“The children now love luxury; they have bad manners, contempt for authority; they show disrespect for elders and love chatter in place of exercise. Children are now tyrants, not the servants of their households. They no longer rise when elders enter the room. They contradict their parents, chatter before company, gobble up dainties at the table, cross their legs, and tyrannize their teachers.”


Admit it, you were thinking it would be attributed to some cultural critic commenting on the millennial generation. If you did, you’d be wrong. The quote was attributed to Socrates who penned it approximately 400 B.C..


Millennials, perhaps more than previous generations suffer from a stigma of being unreliable, entitled, and difficult in the workplace, giving HR directors across the country heartburn.


So while society weeps for the future based on their pre-conceived notions of the millennial generation, I say relax, it is all going to be fine. Rather than buy into conventional wisdom; in the words of Stephen Covey “First seek to understand, then be understood” I took an opportunity to interview an intelligent, engaged, and productive 25 year old to see what they are looking for and how employers can adapt.


Here are 5 takeaways on a millennial viewpoint on work, HR and benefits.


  1. View of the workplace: “Corporate drone in a cube farm or working in retail.” This was the preconceived notion that many in this generation thought would be their choice. We can speculate as to how this developed, perhaps it comes from the endless reruns of “The Office” on TV. It seems much effort is placed on not being a cog in a wheel and there is significant interest in doing more, being more, and getting more out of a job and career than previous generations.


  1. Motivation at Work: When asked about motivation the response was interesting. My view is there is no one motivational driver, requiring HR to look at multifaceted approached to motivate, attract and retain. Predominantly, the feeling was they want to feel like “contributions to the company go toward achieving something and their contributions ‘matter’” Additionally, there is a desire for recognition if excellence is achieved and they outperform expectation.


  1. Role of benefits when evaluating a job opportunity: it is widely reported that the majority of younger generations are putting off having families to later in life. This has an impact on how they view the role of benefits in evaluating job opportunities. I’m not sure HR departments have recognizes this. Traditional benefits like health insurance, voluntary benefits and 401(k) are still important, but “…a team working towards a common goal. That is the most significant benefit to me, and matters more to me than the traditional “benefits” (employer 401K match, healthcare, etc.)”



  1. Employer sponsored health insurance: Perhaps the most encouraging input was feedback on employer sponsored health insurance. The key word that I took from asking about the millennial view of employer sponsored healthcare was “options.” The ‘one-size-fits-all’ plan is dead. It almost seems offensive to this generation that an employer, through a third party payer, would offer one plan at one price for all employees in a company. Regardless of declining the offering due to cost, the one plan offering approach, or the  plan design, it is clear that this is a frustration. The good news for HR departments is that technology, forward thinking advisors, and creative options for health care financing and access are being introduced to the market to accommodate this view.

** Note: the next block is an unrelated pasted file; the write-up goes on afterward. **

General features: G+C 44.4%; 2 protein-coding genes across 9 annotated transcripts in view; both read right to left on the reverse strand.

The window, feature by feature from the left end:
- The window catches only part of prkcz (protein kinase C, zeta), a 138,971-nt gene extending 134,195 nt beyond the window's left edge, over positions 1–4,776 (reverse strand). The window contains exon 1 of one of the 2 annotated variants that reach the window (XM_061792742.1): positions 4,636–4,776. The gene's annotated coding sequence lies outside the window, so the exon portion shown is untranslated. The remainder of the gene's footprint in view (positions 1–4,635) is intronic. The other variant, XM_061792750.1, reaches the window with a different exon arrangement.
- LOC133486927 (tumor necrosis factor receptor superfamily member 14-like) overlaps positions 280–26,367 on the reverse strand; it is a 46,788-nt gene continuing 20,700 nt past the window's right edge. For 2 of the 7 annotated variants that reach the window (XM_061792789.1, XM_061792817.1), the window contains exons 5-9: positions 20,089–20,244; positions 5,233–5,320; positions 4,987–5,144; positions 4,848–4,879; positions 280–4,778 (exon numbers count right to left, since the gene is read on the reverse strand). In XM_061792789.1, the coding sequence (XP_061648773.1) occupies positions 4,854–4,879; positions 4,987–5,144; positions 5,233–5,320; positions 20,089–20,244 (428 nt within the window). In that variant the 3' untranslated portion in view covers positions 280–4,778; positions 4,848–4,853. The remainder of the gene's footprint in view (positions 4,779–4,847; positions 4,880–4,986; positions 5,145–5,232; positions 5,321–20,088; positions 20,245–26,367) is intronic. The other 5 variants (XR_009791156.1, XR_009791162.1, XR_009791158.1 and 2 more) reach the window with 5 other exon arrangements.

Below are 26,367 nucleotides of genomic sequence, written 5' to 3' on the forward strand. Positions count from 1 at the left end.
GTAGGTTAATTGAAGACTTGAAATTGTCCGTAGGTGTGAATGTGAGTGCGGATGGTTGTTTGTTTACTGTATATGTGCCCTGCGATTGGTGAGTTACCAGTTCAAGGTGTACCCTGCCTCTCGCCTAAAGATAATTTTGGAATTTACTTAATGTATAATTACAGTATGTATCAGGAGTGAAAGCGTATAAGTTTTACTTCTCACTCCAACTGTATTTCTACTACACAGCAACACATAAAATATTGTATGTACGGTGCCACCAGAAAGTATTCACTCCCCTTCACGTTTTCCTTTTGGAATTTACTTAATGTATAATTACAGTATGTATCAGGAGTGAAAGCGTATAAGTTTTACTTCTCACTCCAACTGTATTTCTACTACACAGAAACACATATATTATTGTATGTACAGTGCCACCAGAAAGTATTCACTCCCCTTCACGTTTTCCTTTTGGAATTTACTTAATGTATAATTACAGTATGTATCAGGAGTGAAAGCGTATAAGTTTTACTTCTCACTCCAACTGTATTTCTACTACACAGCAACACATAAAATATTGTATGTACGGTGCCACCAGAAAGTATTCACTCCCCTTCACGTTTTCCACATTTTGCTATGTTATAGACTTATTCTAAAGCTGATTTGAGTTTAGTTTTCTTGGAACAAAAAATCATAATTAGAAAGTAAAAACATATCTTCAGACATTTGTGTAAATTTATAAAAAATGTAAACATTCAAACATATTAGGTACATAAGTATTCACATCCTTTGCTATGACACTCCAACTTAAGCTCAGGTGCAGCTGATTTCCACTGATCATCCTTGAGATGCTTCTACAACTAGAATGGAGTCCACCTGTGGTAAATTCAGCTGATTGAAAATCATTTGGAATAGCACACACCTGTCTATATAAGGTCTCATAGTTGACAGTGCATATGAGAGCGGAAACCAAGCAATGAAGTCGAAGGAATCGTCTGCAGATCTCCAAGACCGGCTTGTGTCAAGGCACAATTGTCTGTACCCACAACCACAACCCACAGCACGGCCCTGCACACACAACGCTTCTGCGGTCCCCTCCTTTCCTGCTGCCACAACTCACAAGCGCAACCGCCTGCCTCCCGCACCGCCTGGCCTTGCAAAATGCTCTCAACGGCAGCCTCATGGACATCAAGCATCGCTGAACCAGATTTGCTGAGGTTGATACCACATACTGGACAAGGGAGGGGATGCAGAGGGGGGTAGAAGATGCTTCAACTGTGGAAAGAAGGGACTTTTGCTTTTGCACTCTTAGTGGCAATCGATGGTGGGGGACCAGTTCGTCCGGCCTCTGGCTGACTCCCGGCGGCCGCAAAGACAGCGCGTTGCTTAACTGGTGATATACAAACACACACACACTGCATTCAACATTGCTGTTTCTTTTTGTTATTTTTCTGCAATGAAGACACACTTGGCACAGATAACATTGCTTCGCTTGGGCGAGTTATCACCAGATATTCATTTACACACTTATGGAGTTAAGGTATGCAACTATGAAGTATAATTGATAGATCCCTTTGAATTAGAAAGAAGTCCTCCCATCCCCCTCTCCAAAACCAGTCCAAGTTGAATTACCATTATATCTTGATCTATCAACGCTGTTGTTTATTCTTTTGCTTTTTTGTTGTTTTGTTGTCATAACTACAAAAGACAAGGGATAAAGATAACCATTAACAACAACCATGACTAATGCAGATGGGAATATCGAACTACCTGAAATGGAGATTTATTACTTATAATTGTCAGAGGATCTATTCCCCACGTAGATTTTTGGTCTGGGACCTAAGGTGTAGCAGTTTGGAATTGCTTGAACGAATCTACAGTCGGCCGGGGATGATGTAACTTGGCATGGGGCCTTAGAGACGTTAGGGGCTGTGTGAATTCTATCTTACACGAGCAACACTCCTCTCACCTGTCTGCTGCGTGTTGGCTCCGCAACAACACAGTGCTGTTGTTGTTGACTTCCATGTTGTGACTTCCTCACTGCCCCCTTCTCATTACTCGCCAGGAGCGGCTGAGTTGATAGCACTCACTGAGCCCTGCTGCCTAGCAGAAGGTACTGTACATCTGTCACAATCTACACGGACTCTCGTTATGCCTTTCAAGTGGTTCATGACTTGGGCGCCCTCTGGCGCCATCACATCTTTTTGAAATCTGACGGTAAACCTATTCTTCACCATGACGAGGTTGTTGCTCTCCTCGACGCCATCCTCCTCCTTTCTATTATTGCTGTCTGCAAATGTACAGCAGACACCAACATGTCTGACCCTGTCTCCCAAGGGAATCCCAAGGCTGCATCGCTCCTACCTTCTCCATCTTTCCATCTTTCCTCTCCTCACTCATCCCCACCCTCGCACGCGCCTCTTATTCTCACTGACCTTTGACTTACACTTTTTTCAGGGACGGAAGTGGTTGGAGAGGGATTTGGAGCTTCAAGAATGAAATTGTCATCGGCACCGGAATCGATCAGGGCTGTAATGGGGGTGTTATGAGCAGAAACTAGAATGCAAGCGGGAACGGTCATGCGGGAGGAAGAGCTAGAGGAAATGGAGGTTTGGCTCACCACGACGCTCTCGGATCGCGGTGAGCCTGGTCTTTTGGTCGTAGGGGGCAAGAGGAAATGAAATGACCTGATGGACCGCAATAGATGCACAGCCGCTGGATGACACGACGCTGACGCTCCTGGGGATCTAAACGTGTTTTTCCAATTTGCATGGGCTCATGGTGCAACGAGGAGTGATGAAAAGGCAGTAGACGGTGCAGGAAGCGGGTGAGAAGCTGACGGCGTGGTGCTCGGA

1. Importance of being “taken care of”: No matter what generation, everyone wants to feel appreciated and taken care of. There is no getting away from the bottom of Maslow’s hierarchy. Millennials are no different in wanting a solid foundation through their work and employer. The full response to the question of being taken care of is worthy of sharing here to put emphasis on the importance of this:


“For me personally, it’s very important. I’ve given the better part of my life to the employer (between commuting and working, I’m left with 4h / day to myself if I’m lucky. And I don’t even have a family to share that time with!) If I’m giving so much of my time and effort to an employer, I want to feel as though they’re taking care of me. My current employer (and boss) take care of me quite well. I feel welcome, I’ve received a ~35% pay increase over the last 2.5 years of working at the company, and they’ve won my loyalty. I work very hard for them, and I go above and beyond. I’m looking forward to getting 4 weeks of vacation once I’ve been here 5 years, and as long as they keep it up, I’m in it for the long haul.”


So what is the conclusion? To me, millennials just want to be treated as human beings while at work. This presents a major positive opportunity for HR departments and business owners. Sure it’s going to mean more work than ensuring a safe productive work places, competitive salaries and benefits, and compliance, but you have a generation motivated to make a difference and contribute beyond minimum levels of expectation.


They are opening the door for HR to be creative in how culture is cultivated and benefits are designed and offered. This is an inflection point giving an opportunity to make positive changes to an organization for decades to come.


With all these challenges, It is important to find the right partner to ensure your company is able to adapt to these changes in the market and HR and benefit options. Virtually no one can do it alone. Benefit Advisors of Charleston is committed to being this partner to help companies in the ever evolving subject of employee benefits.